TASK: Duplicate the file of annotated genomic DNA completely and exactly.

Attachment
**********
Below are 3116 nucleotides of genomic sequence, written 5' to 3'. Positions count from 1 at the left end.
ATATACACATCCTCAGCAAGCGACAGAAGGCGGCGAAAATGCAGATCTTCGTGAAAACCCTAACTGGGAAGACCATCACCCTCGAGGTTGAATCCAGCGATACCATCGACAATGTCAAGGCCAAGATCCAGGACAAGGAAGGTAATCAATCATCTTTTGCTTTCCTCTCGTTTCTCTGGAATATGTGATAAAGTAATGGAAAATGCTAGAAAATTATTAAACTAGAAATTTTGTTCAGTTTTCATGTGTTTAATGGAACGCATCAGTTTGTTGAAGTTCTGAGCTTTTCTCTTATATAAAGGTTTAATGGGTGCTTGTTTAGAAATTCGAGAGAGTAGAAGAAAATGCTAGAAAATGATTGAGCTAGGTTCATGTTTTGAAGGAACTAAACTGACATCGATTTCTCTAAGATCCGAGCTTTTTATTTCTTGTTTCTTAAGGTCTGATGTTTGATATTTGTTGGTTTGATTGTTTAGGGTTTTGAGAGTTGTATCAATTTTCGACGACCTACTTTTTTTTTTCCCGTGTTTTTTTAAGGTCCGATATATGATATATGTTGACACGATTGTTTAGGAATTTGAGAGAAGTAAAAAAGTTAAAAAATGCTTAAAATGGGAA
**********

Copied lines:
Below are 3116 nucleotides of genomic sequence, written 5' to 3'. Positions count from 1 at the left end.
ATATACACATCCTCAGCAAGCGACAGAAGGCGGCGAAAATGCAGATCTTCGTGAAAACCCTAACTGGGAAGACCATCACCCTCGAGGTTGAATCCAGCGATACCATCGACAATGTCAAGGCCAAGATCCAGGACAAGGAAGGTAATCAATCATCTTTTGCTTTCCTCTCGTTTCTCTGGAATATGTGATAAAGTAATGGAAAATGCTAGAAAATTATTAAACTAGAAATTTTGTTCAGTTTTCATGTGTTTAATGGAACGCATCAGTTTGTTGAAGTTCTGAGCTTTTCTCTTATATAAAGGTTTAATGGGTGCTTGTTTAGAAATTCGAGAGAGTAGAAGAAAATGCTAGAAAATGATTGAGCTAGGTTCATGTTTTGAAGGAACTAAACTGACATCGATTTCTCTAAGATCCGAGCTTTTTATTTCTTGTTTCTTAAGGTCTGATGTTTGATATTTGTTGGTTTGATTGTTTAGGGTTTTGAGAGTTGTATCAATTTTCGACGACCTACTTTTTTTTTTCCCGTGTTTTTTTAAGGTCCGATATATGATATATGTTGACACGATTGTTTAGGAATTTGAGAGAAGTAAAAAAGTTAAAAAATGCTTAAAATGGGAA